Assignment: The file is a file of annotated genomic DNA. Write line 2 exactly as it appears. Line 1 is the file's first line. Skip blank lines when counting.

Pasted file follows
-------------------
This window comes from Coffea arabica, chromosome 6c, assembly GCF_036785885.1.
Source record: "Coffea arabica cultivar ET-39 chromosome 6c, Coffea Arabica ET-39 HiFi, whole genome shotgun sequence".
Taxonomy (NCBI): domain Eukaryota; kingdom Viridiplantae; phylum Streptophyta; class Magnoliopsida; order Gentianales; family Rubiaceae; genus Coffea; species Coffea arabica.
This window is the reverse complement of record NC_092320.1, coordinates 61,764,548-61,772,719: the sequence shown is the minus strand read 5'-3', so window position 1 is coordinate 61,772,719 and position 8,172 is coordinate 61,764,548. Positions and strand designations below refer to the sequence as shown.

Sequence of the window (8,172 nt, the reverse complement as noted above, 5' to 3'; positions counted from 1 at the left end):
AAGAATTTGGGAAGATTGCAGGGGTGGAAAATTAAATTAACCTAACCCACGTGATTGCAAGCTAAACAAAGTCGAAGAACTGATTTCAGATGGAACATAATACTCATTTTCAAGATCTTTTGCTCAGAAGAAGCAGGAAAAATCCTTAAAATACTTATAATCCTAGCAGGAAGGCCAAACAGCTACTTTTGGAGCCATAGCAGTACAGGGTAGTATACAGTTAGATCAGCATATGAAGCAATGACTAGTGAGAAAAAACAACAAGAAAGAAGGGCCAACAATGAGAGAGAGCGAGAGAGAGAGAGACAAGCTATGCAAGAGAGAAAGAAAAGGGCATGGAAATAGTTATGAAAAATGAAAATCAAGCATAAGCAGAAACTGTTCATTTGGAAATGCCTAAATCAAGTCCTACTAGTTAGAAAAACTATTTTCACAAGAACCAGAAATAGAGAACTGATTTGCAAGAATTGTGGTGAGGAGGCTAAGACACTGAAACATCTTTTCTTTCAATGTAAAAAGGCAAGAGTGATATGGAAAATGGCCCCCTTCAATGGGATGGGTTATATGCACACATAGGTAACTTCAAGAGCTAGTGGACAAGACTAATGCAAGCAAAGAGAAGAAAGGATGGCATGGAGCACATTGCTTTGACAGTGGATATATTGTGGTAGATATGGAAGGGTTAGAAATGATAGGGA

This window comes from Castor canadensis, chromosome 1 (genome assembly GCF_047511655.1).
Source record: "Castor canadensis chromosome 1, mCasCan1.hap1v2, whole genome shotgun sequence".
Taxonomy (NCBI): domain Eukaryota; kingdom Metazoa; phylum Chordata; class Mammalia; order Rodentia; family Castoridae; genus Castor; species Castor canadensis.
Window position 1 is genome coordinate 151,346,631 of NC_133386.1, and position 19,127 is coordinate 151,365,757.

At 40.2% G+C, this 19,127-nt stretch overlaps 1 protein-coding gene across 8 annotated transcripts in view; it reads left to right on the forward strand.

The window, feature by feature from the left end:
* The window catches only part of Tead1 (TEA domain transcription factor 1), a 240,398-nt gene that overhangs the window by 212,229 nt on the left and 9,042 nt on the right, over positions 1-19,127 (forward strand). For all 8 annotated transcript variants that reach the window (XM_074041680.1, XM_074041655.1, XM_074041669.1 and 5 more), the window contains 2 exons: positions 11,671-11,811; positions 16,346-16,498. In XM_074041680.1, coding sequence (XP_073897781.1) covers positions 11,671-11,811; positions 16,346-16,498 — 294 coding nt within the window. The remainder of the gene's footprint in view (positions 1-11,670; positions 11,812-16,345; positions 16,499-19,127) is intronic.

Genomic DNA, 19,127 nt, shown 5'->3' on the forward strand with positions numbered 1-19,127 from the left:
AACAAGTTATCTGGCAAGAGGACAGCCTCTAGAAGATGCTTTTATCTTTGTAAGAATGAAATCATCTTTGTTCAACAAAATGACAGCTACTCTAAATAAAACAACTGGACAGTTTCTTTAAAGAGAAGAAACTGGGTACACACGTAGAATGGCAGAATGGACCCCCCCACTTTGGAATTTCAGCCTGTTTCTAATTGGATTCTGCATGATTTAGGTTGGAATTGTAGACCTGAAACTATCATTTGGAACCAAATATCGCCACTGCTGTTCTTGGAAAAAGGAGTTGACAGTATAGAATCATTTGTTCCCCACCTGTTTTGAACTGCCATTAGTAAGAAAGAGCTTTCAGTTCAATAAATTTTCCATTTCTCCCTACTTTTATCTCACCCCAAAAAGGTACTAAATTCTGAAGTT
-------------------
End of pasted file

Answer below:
Source record: "Coffea arabica cultivar ET-39 chromosome 6c, Coffea Arabica ET-39 HiFi, whole genome shotgun sequence".